Lonely by Miriam H. Harrison


Lonely. So lonely.

“But you wanted this. You wanted to be alone. Alone with you and me.”

No, just me. Just me. Never you. I would never have chosen you.

“But I’ve always been here, haven’t I? Not like those others. They all leave. They don’t like what they see. But I stay with you.”

Alone. Please leave me alone.

“No. You don’t know what ‘alone’ is. You’ve always had me. You always will.”

So lonely . . .

“Always lonely, but never alone. I make sure of that.”


“Have you been alone for a while?”

“I guess so.”

“Me too. It’s been a year since she left. It’s always hard.”

“Yeah, it is.”

“The house seemed so empty. It still does.”

“Loneliness is always empty.”

 “You don’t have to be lonely. Not now.”

“I know.”

“Another drink?”


“Alone, just you and me.”

No. You were gone. I know you were gone. I want you gone.

“I was never gone. I’ve always been here.”

No. You left. You left. 

“Did I?”

When he came, you left.

“Did I really? Are you sure? Or did you hear me even then?”

No. No, no . . .

“Did you hear me when he spoke?”

No . . .

“When he said he loved you?”

No . . .

“When he promised to take care of you?”

No . . .

“When he said goodbye?”

No. Stop it. Leave me alone.

“But I didn’t leave you. He did. Just like I said he would.”

Stop it. Stop.

“I was right, wasn’t I? They all leave, don’t they?”

I didn’t want to hear you. I don’t want to hear you.

“But you did. You do.”


hey 🙂 r u free 2nite?

Yup. Why?

wanna get 2gether? 😉

We shouldn’t. I can’t be up late.


I work in the morning.

nprb ill drive u 2 work

I don’t know . . .

u no u wanna 😉

But it’s so late already. 


Why tonight?

dunno im kinda lonely 🙁

Well . . .

plz? 😉



“Alone again.”

No. Stop it.

“It’s just us. He is gone, isn’t he?”

No, it wasn’t like that. He was the lonely one. I helped him.

“But he still walked away, didn’t he? He got what he needed and left the rest behind.”

It doesn’t matter.

“But it does. You want something, someone.”

Not him. I don’t want him.

“And he doesn’t want you. But you do want someone, someone who wants you. But none of them do, do they? Not for long. Not even the lonely ones.”

Stop it.

“It took only one night for him to leave you. One night. It must have been pretty bad for him to leave so soon. So much for helping him.”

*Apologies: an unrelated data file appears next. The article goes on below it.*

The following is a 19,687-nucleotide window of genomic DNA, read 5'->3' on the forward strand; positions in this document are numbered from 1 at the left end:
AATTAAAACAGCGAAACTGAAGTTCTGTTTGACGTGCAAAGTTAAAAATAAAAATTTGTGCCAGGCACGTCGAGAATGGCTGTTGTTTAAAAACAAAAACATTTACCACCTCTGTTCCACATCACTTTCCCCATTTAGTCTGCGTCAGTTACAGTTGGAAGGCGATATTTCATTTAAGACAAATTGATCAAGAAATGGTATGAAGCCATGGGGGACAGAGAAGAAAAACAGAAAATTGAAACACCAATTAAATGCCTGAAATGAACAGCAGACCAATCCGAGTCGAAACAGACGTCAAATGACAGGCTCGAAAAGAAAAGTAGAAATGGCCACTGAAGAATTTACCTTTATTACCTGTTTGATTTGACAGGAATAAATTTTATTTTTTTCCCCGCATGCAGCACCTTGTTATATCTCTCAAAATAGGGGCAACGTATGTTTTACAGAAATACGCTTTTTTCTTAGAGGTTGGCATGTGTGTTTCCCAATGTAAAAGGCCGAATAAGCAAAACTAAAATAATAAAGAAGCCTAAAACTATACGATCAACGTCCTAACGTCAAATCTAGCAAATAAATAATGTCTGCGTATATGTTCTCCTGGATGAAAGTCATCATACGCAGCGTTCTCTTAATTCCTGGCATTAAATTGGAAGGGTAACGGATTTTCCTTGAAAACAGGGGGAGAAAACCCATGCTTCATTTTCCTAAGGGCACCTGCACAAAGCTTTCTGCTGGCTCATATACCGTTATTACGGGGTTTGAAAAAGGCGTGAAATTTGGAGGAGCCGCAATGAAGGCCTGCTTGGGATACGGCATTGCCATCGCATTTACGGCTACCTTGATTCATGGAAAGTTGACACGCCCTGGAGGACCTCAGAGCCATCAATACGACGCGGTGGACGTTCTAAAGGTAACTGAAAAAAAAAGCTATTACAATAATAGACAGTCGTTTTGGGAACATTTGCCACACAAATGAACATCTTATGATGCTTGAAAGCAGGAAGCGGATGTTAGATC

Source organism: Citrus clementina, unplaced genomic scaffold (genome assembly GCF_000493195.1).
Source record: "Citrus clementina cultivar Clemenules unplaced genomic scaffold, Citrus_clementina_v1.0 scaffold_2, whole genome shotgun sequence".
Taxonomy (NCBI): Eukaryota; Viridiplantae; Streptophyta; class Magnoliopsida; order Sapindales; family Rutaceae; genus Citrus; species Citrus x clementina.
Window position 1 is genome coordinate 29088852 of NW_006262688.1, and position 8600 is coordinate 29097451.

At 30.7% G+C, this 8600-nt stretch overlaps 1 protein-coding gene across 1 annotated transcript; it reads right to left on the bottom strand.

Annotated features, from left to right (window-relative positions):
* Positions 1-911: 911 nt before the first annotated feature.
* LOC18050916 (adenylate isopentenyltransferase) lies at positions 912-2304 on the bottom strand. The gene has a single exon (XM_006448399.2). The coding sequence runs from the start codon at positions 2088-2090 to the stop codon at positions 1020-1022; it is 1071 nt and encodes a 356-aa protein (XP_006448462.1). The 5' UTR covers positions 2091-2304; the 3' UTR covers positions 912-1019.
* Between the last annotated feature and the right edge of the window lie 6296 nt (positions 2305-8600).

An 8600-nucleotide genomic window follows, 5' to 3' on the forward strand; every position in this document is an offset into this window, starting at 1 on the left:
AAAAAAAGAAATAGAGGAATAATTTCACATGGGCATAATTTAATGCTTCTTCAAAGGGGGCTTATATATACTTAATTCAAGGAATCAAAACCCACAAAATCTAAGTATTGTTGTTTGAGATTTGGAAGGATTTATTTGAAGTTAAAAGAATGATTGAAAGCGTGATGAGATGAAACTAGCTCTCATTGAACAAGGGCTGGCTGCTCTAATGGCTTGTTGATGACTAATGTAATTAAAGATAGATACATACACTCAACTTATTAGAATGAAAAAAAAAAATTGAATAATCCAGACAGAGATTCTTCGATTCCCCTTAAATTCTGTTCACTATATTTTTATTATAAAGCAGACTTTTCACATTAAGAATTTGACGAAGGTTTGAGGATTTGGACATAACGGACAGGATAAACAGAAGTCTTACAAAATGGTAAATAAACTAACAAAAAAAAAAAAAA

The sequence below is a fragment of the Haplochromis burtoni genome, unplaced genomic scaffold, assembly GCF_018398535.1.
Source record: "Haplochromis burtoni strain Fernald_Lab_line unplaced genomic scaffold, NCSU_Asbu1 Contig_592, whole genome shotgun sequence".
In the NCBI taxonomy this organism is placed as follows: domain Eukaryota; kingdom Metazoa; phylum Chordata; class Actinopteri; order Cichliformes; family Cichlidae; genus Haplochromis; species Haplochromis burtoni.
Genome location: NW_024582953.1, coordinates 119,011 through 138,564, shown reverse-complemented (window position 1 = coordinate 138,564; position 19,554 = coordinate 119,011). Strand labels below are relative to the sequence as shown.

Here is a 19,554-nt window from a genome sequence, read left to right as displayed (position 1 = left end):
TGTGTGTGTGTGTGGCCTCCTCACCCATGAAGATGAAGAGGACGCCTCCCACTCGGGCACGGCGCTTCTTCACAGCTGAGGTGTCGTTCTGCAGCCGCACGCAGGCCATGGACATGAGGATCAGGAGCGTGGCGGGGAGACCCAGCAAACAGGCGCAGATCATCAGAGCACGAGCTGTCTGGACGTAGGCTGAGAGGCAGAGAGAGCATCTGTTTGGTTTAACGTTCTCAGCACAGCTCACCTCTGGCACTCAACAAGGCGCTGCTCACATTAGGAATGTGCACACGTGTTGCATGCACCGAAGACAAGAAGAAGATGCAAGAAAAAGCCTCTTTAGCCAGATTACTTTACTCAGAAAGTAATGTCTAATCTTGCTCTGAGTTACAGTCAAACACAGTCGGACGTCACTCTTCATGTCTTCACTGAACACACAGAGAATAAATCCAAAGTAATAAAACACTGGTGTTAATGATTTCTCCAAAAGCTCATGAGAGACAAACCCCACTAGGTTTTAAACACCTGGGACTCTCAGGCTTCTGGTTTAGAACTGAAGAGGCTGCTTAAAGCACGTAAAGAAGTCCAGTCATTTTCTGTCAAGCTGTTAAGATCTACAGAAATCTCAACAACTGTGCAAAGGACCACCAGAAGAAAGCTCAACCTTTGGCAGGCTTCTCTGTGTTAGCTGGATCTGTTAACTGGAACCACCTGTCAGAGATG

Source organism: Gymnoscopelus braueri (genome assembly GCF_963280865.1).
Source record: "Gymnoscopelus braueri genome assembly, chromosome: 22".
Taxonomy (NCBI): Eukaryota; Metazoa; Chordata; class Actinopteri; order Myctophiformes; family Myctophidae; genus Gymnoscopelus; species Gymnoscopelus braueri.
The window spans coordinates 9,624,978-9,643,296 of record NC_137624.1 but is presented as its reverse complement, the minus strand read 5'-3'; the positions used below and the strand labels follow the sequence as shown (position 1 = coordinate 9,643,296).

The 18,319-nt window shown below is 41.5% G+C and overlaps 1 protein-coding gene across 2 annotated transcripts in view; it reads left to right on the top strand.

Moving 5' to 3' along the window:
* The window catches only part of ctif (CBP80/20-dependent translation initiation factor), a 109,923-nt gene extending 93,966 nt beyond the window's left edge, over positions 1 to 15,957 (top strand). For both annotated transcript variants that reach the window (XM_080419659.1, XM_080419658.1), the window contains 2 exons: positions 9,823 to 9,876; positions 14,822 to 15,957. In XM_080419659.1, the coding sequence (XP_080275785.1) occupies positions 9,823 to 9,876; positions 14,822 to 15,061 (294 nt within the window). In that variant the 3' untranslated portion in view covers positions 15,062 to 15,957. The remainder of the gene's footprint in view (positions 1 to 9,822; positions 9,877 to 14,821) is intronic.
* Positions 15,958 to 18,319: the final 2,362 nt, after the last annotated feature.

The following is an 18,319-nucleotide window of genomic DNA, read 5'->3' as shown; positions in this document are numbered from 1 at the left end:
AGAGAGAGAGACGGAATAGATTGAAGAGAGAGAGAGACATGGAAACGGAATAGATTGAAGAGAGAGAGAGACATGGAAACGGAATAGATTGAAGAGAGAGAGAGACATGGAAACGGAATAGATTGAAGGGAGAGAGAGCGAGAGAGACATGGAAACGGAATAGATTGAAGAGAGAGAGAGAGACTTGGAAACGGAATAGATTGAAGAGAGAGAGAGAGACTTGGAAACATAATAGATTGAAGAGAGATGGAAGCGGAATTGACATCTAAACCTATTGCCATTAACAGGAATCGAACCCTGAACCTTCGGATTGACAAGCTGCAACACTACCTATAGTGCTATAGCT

I tried . . .

“But not hard enough, I guess. He would still be here if he liked it.”

Stop. Please.

“Why are you crying? You still have me.”

Go away.

“I won’t go. I’m the only one who hasn’t left. I’m the only one who puts up with you.”

I don’t want you.

“You have no choice. I’m all you have.”


“Thanks for staying late. We really got a lot done.”

“No problem, sir. Glad to help.”

“You must be hungry. How about I buy you supper. My treat.”

“Shouldn’t you be going home?”

“No hurry. My wife’s out of town for the weekend.”

“Business trip?”

“Family thing.”

“I see. Don’t worry about supper, though. I’m not hungry.”

“A glass of wine, then. My place. I wouldn’t mind having some company.”

“Sir . . .”

“I insist.”




“And unemployed.”

I won’t listen to you.

 “You will. You’ve listened for so long that I’m all you hear.” 


“I was there when your father forgot to say goodbye. Remember how loud the door was when it slammed? Remember the sound of the car when it left? You were so little. So little, you couldn’t even reach the window to watch him go. So little, he didn’t even notice. But I was there.”

I don’t want to hear. I don’t want to remember.

“But you will. I remember everything, every time you heard me, so that you won’t forget. You heard me when your mother missed your graduation. You heard me when your prom date left with someone else. You heard me when your cat ran away, out the same door as your father. You heard me when you made yet another mistake and someone else turned away. You heard me when no one heard you.”

Stop. Be quiet.

“I won’t. I can’t. You’ve made me too strong. My voice is louder than yours; you can’t block me out. I’m louder than any door, any car. Louder than any screams, any crying. Louder than any gunshot, any rattle of pills. Loud enough to be the last thing you’ll hear.”

No more. I want to be alone. Leave me alone.

“You’ll never be alone. Always lonely, but never alone. I’ll make sure of that.”


Miriam H. Harrison writes to keep her fingers warm in her Northern Ontario home. Her fiction and poetry have appeared in a number of publications, and she is an Active member of the Horror Writers Association.

Published 2/11/21

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